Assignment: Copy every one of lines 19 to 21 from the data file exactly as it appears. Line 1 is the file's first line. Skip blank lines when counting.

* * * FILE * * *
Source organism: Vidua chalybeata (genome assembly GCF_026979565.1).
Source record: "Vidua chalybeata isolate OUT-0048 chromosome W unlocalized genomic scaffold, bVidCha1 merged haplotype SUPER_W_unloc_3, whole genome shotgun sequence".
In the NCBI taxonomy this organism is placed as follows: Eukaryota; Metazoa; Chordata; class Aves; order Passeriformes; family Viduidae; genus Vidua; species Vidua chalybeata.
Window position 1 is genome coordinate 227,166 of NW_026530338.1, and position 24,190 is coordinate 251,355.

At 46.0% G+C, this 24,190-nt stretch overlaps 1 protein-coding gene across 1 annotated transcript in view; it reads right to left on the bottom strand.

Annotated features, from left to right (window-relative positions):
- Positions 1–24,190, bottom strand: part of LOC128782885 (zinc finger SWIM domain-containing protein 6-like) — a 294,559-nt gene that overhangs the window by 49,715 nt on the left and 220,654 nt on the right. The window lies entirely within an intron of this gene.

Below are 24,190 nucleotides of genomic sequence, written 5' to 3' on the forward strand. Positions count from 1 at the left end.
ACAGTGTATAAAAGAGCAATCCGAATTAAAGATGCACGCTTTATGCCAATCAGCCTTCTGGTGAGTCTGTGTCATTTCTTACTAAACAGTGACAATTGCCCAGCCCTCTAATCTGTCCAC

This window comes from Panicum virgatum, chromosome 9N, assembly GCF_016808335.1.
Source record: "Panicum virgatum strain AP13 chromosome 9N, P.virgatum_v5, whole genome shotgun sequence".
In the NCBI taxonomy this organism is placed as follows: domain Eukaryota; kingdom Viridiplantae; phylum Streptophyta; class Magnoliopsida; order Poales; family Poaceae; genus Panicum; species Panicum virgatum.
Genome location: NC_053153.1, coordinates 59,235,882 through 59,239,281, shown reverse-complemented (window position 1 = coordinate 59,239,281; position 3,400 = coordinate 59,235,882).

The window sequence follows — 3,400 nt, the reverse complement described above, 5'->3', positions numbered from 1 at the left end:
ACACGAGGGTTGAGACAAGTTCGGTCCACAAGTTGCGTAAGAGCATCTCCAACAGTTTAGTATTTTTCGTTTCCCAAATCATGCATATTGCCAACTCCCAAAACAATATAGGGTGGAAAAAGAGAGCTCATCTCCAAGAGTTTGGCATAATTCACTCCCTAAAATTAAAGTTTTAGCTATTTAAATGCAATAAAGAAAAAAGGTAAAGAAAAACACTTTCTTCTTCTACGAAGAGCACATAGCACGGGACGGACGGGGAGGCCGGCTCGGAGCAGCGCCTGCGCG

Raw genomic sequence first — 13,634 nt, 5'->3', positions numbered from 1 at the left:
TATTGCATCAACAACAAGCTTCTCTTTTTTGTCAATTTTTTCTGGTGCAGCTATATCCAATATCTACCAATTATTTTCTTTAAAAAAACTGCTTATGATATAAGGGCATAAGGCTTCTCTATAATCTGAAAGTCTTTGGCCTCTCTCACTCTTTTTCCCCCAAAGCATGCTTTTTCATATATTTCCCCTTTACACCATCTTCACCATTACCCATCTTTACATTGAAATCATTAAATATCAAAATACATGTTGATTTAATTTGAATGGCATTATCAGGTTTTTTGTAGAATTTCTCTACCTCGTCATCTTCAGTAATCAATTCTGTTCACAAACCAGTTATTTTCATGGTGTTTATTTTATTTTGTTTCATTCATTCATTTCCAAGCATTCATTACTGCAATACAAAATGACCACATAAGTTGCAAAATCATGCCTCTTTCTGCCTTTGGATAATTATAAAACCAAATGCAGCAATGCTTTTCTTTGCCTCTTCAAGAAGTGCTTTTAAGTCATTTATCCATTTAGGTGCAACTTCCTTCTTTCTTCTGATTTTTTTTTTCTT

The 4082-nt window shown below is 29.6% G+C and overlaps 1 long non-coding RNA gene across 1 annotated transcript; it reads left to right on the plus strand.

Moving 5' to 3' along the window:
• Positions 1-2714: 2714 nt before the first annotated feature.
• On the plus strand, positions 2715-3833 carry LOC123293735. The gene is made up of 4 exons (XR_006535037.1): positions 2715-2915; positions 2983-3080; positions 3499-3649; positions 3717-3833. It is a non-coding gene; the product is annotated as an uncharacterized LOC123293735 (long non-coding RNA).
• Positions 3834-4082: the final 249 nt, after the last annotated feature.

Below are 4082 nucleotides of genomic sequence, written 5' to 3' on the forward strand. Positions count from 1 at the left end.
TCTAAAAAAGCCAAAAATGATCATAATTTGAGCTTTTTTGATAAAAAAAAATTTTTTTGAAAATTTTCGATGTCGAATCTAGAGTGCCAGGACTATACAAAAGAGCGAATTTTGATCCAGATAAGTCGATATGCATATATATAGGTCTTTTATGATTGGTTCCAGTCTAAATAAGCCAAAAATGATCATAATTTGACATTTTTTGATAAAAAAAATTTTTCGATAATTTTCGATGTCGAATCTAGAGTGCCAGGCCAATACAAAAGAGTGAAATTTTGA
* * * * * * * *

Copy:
Moving 5' to 3' along the window:
• Positions 1-2714: 2714 nt before the first annotated feature.
• On the plus strand, positions 2715-3833 carry LOC123293735. The gene is made up of 4 exons (XR_006535037.1): positions 2715-2915; positions 2983-3080; positions 3499-3649; positions 3717-3833. It is a non-coding gene; the product is annotated as an uncharacterized LOC123293735 (long non-coding RNA).